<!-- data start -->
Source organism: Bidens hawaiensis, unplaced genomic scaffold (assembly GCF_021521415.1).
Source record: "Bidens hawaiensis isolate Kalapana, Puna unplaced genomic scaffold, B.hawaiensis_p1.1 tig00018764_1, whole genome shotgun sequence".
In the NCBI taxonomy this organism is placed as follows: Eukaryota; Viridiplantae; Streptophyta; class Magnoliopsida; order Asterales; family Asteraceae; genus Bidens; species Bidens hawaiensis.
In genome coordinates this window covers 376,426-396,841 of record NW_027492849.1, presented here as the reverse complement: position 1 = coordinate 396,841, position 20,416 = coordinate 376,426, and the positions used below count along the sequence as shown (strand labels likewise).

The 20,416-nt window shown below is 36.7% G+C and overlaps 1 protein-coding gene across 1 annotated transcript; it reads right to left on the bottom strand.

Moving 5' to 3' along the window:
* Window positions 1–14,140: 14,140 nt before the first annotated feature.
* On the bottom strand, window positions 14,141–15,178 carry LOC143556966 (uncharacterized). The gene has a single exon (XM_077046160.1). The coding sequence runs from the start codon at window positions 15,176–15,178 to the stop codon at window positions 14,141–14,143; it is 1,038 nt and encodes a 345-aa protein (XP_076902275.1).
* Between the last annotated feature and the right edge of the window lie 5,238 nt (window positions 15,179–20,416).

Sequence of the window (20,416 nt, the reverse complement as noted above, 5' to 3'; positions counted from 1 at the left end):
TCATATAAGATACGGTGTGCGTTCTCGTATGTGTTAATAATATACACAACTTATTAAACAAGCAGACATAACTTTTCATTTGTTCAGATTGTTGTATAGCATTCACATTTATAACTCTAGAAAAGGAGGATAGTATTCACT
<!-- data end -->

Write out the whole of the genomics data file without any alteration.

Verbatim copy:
Source organism: Bidens hawaiensis, unplaced genomic scaffold (assembly GCF_021521415.1).
Source record: "Bidens hawaiensis isolate Kalapana, Puna unplaced genomic scaffold, B.hawaiensis_p1.1 tig00018764_1, whole genome shotgun sequence".
In the NCBI taxonomy this organism is placed as follows: Eukaryota; Viridiplantae; Streptophyta; class Magnoliopsida; order Asterales; family Asteraceae; genus Bidens; species Bidens hawaiensis.
In genome coordinates this window covers 376,426-396,841 of record NW_027492849.1, presented here as the reverse complement: position 1 = coordinate 396,841, position 20,416 = coordinate 376,426, and the positions used below count along the sequence as shown (strand labels likewise).

The 20,416-nt window shown below is 36.7% G+C and overlaps 1 protein-coding gene across 1 annotated transcript; it reads right to left on the bottom strand.

Moving 5' to 3' along the window:
* Window positions 1–14,140: 14,140 nt before the first annotated feature.
* On the bottom strand, window positions 14,141–15,178 carry LOC143556966 (uncharacterized). The gene has a single exon (XM_077046160.1). The coding sequence runs from the start codon at window positions 15,176–15,178 to the stop codon at window positions 14,141–14,143; it is 1,038 nt and encodes a 345-aa protein (XP_076902275.1).
* Between the last annotated feature and the right edge of the window lie 5,238 nt (window positions 15,179–20,416).

Sequence of the window (20,416 nt, the reverse complement as noted above, 5' to 3'; positions counted from 1 at the left end):
TCATATAAGATACGGTGTGCGTTCTCGTATGTGTTAATAATATACACAACTTATTAAACAAGCAGACATAACTTTTCATTTGTTCAGATTGTTGTATAGCATTCACATTTATAACTCTAGAAAAGGAGGATAGTATTCACT